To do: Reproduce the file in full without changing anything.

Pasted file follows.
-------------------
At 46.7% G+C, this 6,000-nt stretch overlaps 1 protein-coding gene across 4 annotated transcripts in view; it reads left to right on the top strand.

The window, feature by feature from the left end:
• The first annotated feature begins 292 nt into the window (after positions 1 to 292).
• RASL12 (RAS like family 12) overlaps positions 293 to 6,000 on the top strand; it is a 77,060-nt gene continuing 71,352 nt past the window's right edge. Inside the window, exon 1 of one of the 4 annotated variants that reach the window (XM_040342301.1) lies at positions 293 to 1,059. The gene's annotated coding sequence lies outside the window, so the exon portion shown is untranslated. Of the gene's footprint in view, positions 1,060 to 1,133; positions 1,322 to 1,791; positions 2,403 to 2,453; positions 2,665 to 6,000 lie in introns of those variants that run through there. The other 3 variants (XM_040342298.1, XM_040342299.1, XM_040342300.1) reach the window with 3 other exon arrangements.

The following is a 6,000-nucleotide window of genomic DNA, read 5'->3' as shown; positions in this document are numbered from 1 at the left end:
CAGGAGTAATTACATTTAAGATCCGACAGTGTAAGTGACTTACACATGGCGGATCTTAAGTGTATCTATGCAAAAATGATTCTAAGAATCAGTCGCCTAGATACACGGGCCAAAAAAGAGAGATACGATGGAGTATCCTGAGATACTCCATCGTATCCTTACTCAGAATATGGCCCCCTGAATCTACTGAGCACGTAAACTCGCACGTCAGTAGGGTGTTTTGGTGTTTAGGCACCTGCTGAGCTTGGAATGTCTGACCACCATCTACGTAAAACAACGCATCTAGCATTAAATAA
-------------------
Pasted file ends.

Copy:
At 46.7% G+C, this 6,000-nt stretch overlaps 1 protein-coding gene across 4 annotated transcripts in view; it reads left to right on the top strand.

The window, feature by feature from the left end:
• The first annotated feature begins 292 nt into the window (after positions 1 to 292).
• RASL12 (RAS like family 12) overlaps positions 293 to 6,000 on the top strand; it is a 77,060-nt gene continuing 71,352 nt past the window's right edge. Inside the window, exon 1 of one of the 4 annotated variants that reach the window (XM_040342301.1) lies at positions 293 to 1,059. The gene's annotated coding sequence lies outside the window, so the exon portion shown is untranslated. Of the gene's footprint in view, positions 1,060 to 1,133; positions 1,322 to 1,791; positions 2,403 to 2,453; positions 2,665 to 6,000 lie in introns of those variants that run through there. The other 3 variants (XM_040342298.1, XM_040342299.1, XM_040342300.1) reach the window with 3 other exon arrangements.

The following is a 6,000-nucleotide window of genomic DNA, read 5'->3' as shown; positions in this document are numbered from 1 at the left end:
CAGGAGTAATTACATTTAAGATCCGACAGTGTAAGTGACTTACACATGGCGGATCTTAAGTGTATCTATGCAAAAATGATTCTAAGAATCAGTCGCCTAGATACACGGGCCAAAAAAGAGAGATACGATGGAGTATCCTGAGATACTCCATCGTATCCTTACTCAGAATATGGCCCCCTGAATCTACTGAGCACGTAAACTCGCACGTCAGTAGGGTGTTTTGGTGTTTAGGCACCTGCTGAGCTTGGAATGTCTGACCACCATCTACGTAAAACAACGCATCTAGCATTAAATAA